The limitations of thin film-based supercapacitors for textile energy storage applications can be mitigated by utilizing fiber-based device configurations. Fiber-based flexible supercapacitors use coaxial, twisted, or parallel one-dimensional electrodes that integrate mechanical support, current collector, and active electrode materials in a single fiber/yarn/thread 
, with diameters ranging from micrometers to millimeters 
. The fiber geometry with more degrees of freedom enables the highest possible flexibility of supercapacitor devices. Such designs also allow the devices to be integrated or directly woven into wearable fabrics without sacrificing the comfort of the wearers 
. The excellent flexibility and small size can also make fiber supercapacitors more durable upon frequent mechanical deformations, such as bending, stretching, and twisting 
. It is worth mentioning that fiber-shaped lithium-ion batteries have also been studied for the same purpose. Although such devices can achieve remarkable energy density (e.g., of 215 mWh/cm3 
), lithium-ion batteries have primary concerns regarding its safety and durability. Consequently, flexible fiber supercapacitors can be a better power solution for electronic and wearable devices, offering advantages in terms of safety and design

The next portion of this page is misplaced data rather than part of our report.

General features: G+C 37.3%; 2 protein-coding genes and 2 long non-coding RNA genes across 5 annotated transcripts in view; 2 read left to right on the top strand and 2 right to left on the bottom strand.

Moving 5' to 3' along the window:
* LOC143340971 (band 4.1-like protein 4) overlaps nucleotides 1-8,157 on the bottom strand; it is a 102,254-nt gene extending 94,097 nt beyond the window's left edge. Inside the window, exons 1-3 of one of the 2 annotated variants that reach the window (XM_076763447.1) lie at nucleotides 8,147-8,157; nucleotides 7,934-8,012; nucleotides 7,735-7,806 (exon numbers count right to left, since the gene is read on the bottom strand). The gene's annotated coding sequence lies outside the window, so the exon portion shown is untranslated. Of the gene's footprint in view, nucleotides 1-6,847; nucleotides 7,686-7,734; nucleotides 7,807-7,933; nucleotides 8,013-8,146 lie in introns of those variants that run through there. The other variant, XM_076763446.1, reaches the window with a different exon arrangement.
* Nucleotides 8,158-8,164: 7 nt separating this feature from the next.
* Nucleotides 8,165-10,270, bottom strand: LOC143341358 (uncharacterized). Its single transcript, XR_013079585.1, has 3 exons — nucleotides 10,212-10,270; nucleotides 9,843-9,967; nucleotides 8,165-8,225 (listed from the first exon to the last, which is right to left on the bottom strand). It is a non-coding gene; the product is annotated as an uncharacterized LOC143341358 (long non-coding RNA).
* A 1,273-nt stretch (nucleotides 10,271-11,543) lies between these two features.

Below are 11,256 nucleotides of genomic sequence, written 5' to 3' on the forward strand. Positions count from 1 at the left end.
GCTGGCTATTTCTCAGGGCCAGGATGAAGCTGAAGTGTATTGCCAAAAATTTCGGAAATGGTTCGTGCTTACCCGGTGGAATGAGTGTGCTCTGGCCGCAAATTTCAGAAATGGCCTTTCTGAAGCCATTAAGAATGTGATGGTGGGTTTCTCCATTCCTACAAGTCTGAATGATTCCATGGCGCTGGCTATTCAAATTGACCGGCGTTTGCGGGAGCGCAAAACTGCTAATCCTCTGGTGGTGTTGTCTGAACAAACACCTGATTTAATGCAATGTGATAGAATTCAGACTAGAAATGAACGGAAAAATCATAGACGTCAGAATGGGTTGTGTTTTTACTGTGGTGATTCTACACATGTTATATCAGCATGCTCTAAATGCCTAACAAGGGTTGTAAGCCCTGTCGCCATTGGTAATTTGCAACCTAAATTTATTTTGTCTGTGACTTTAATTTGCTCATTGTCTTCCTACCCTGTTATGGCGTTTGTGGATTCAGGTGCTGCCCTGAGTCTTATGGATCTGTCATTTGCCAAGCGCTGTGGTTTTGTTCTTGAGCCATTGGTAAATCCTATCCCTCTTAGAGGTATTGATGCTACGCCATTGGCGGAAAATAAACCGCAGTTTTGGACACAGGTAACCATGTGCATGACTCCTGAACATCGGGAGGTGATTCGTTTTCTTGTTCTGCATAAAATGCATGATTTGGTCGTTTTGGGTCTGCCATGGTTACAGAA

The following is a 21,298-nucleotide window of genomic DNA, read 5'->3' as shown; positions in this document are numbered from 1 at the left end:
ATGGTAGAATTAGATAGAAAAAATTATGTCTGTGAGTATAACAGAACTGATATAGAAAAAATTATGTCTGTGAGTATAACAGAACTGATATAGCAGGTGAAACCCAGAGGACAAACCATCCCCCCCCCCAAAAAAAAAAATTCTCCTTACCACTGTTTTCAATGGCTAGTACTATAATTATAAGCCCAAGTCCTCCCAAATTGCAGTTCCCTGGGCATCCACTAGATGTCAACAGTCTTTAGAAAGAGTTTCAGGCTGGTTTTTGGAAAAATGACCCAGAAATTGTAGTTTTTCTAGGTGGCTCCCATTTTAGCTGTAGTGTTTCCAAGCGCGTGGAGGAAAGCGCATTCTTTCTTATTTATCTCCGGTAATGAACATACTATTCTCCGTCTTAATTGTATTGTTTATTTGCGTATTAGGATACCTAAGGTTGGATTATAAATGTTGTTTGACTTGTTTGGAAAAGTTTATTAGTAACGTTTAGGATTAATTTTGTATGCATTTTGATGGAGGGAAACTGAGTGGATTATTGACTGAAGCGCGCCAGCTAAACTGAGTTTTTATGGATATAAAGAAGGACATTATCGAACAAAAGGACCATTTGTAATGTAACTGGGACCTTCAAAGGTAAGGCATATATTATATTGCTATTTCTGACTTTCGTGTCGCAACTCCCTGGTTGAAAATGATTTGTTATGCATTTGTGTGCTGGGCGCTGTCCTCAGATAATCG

Despite the promises of fiber supercapacitors and tremendous progress in this field in the past years, some important practical questions have not been well answered so far, which makes it difficult to assess the practicality and potential of fiber supercapacitors. For example, how much energy density is required of a fiber supercapacitor to power a realistic wearable device? Are reported energy and power densities of fiber supercapacitors already sufficient or still insufficient for practical applications? How flexible are the reported fiber supercapacitors compared to wearable textiles? Do we have to sacrifice wearers’ comfort to integrate such devices into smart textiles? Researchers aim at providing brief answers to these questions and suggesting future research directions for more practical fiber supercapacitors . In other words, the objective herein is to show the feasibility and potential of flexible fiber supercapacitors in real-world applications by providing a comprehensive evaluation of the practicality and potential associated with flexible fiber supercapacitors. To do this, researchers first review the types and advantages of fiber supercapacitors. Then researchers compare the energy and power densities of reported fiber supercapacitors with the power requirements of various smart and wearable electronics to evaluate how practical their energy storage performance is. Afterward, the mechanical flexibility of reported fiber supercapacitors with that of wearable yarns and textiles are estimated and compared, to understand how flexible those devices really are. Finally, the prospects for using fiber supercapacitors as power sources for future smart textiles and the challenges that must be overcome in order to fully leverage their potential in this domain are discussed.